The overall design theme supports engineering aerodynamic ambitions. Purity of lines then give the car its character. Successful car design is based on proportions and McLaren’s styling team, whilst driven by the demands of the purest airflow, honed a mix of concave and convex surfaces that present balanced proportions and a feeling of lightness. Nothing is out of place on the car and surfaces interact smoothly and with purpose; surfaces that are integrated into the whole of the car along two continuous lines that flow round the body.
The front is very low since it does not have to house large engine cooling radiators, two of which are mounted longitudinally at the sides. This offers the added benefit of segment-leading space for storage under the bonnet.
The 12C’s face is dominated by large and distinctive air intakes and bi-xenon headlights with LED running lights inspired by the form of the McLaren logo. The McLaren logo itself also graces the bonnet of a car for the first time.
Illumination from the running lights bleeds into three distinctive gills just above the headlamps. The windscreen is deep and low for superb forward visibility and redolent of the McLaren F1: in wet weather it is swept by a single weight-saving pantograph wiper blade, as was the F1.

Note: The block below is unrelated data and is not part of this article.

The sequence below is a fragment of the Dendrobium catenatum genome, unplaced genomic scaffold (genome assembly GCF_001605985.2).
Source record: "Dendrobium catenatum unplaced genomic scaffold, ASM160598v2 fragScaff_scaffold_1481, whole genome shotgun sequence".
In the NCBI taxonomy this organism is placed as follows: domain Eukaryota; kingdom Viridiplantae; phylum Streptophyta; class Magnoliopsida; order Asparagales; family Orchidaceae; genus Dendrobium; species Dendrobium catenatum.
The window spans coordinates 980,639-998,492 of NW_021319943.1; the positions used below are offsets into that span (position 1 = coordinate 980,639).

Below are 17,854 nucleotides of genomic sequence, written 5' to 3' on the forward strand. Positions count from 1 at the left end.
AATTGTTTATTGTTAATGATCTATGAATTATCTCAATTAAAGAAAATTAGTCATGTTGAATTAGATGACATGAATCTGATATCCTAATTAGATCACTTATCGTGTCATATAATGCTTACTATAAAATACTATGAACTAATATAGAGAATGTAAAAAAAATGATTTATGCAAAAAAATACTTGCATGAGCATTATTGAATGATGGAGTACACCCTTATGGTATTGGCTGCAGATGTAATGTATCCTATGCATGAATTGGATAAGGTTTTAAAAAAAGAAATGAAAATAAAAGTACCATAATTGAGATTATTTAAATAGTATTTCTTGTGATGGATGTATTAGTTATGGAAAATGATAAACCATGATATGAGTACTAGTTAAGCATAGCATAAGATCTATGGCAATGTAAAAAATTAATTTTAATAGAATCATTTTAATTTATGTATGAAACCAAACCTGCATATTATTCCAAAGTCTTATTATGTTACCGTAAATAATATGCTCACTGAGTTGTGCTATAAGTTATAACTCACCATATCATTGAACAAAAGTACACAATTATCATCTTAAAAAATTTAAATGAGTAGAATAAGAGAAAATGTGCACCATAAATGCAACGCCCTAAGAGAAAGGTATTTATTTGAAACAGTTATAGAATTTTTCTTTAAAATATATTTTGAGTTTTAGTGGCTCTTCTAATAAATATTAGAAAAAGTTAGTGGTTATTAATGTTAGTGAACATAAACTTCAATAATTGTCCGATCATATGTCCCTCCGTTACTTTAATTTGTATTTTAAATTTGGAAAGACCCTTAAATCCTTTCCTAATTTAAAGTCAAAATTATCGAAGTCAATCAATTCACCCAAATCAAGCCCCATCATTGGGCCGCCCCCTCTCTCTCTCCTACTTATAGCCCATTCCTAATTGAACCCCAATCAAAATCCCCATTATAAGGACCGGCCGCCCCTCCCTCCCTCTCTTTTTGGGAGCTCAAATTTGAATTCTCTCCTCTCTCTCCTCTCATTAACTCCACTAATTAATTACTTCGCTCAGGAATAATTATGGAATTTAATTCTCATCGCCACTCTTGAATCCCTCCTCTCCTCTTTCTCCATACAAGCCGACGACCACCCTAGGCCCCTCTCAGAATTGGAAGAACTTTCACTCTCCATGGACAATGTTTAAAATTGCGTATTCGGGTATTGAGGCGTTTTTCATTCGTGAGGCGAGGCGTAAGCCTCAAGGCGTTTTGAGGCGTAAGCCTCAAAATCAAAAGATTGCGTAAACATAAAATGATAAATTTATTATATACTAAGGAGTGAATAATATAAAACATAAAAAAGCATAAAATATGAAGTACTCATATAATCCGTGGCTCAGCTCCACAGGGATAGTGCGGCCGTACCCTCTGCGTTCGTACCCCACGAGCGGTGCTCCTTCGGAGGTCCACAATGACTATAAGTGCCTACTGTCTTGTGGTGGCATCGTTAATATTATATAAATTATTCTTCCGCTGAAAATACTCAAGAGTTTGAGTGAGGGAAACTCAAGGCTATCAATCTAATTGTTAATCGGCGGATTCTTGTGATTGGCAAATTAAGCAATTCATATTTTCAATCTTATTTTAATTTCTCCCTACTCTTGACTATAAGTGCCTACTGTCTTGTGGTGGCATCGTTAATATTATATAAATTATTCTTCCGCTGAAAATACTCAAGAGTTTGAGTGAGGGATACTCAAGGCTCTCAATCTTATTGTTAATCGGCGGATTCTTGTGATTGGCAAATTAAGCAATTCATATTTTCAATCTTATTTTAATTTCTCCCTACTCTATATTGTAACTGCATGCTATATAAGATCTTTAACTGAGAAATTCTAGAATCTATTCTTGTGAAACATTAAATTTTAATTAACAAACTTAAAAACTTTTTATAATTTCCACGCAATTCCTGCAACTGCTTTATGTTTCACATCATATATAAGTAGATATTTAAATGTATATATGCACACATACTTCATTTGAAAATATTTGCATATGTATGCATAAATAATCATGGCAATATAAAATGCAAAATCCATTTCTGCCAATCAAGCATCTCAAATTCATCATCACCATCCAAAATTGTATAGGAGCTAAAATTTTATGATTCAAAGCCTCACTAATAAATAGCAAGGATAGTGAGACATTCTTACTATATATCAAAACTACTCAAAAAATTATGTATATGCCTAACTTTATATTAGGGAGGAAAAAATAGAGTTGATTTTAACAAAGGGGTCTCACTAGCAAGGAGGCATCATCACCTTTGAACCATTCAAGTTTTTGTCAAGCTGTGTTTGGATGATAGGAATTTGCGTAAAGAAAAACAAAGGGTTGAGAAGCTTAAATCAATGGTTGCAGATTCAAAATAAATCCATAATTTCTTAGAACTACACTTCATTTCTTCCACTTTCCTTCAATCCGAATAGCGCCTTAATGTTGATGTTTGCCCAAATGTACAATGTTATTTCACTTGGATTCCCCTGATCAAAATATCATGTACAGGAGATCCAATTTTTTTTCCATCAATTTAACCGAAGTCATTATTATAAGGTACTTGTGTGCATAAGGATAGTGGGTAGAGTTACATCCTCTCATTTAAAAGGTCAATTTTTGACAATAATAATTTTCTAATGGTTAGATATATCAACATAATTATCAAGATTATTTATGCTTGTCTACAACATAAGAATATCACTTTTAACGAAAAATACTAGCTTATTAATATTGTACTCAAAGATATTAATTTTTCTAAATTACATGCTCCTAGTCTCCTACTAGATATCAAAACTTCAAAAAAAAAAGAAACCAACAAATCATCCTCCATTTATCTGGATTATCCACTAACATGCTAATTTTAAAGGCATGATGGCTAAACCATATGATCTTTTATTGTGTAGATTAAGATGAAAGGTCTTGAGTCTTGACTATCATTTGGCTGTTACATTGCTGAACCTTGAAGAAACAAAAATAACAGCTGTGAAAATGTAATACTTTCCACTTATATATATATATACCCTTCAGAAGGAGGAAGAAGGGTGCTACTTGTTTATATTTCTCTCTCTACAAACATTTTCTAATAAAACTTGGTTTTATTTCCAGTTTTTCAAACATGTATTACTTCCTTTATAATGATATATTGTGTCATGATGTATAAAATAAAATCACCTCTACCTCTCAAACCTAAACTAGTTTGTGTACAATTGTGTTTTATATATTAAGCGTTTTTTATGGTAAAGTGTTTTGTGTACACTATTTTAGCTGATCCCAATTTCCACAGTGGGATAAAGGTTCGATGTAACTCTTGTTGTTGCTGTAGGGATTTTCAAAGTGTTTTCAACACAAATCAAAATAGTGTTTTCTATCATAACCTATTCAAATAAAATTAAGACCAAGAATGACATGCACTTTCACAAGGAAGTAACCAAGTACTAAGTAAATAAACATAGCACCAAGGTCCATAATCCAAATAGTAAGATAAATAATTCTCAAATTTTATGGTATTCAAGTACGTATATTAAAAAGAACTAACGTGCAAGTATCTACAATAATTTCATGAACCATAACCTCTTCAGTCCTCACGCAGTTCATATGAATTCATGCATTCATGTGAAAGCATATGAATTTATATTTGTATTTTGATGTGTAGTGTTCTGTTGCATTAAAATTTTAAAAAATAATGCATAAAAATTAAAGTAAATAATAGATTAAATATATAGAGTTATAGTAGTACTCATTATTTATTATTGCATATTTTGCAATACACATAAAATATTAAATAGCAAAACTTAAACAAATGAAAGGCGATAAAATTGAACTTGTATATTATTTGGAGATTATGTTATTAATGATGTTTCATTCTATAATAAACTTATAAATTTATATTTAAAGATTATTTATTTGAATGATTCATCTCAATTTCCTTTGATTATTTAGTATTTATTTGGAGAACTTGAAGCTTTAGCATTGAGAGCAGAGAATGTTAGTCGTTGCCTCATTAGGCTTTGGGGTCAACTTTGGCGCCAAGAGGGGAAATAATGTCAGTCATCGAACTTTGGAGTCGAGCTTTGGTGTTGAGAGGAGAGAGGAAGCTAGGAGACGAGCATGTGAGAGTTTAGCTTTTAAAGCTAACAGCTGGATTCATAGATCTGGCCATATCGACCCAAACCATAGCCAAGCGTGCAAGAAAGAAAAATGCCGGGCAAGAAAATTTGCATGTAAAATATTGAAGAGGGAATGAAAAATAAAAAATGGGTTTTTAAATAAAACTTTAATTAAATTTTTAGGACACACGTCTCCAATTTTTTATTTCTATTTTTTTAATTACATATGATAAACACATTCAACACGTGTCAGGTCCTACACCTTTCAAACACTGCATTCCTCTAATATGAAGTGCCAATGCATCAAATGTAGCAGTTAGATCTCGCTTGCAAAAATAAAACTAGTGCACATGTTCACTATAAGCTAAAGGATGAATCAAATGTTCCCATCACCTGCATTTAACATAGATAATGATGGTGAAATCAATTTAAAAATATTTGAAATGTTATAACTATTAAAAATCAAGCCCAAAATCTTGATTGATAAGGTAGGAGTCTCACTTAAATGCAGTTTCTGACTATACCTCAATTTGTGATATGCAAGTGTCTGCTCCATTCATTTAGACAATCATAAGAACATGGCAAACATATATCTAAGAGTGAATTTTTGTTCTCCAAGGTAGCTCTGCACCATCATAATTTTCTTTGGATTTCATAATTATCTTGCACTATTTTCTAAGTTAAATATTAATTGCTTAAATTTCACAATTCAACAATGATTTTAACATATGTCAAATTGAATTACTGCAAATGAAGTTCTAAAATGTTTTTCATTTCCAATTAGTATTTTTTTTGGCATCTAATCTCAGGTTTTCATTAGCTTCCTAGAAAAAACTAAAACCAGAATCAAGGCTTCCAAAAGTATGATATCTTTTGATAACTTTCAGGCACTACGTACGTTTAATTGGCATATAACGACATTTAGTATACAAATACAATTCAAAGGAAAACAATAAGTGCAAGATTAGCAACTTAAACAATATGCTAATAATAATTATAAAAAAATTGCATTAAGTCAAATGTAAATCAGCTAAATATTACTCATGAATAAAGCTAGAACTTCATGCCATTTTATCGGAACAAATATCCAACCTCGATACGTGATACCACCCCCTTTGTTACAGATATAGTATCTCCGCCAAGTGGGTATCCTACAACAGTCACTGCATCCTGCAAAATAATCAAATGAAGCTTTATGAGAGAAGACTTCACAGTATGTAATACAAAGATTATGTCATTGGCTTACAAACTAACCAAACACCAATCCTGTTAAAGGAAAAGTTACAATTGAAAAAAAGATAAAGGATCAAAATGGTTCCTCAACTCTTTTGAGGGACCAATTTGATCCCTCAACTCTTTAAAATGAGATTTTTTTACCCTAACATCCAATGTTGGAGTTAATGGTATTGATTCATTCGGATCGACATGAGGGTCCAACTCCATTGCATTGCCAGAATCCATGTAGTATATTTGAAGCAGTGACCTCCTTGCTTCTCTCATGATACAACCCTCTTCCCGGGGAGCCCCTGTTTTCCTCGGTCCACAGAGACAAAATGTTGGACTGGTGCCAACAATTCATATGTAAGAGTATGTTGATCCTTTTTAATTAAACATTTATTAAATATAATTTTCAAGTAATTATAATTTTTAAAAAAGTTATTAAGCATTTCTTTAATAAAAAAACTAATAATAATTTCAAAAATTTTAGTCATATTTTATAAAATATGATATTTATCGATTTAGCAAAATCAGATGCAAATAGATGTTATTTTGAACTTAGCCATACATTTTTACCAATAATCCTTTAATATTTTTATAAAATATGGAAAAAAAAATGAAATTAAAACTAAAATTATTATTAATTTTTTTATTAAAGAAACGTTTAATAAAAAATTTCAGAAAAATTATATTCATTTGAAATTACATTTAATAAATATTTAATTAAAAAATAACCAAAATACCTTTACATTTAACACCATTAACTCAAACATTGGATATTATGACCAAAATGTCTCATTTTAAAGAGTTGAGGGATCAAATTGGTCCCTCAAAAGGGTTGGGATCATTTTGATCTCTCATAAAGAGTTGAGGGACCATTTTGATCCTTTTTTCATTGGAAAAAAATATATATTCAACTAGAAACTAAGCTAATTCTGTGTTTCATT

Stephenson again: “The 12C does not reproduce the F1 design but it unashamedly builds on its functionally-driven engineering and design highlights such as the large, deep windscreen and the low cowl to give the driver good visibility for accurate placement on the road. Any similarities are there for a reason.”
From the side, the 12C cannot be mistaken for another sports car. The dominant side air inlets act as turning vanes and help direct cooling air over the side radiators. This shape was designed and optimised using McLaren’s extensive computational fluid dynamics capability. Likewise, the scalloped shoulders drive airflow to the airbrake, thereby enhancing its effectiveness in the aerodynamic package.
The other prevailing design characteristics are the dihedral doors (a hereditary gene from the McLaren F1), which has a clear purpose, like every other element of McLaren’s design ethos.
The concept of dihedral doors is simply to allow the driver and passenger to get into and out of the car as easily as possible as well as allowing a smaller door opening than would otherwise be necessary.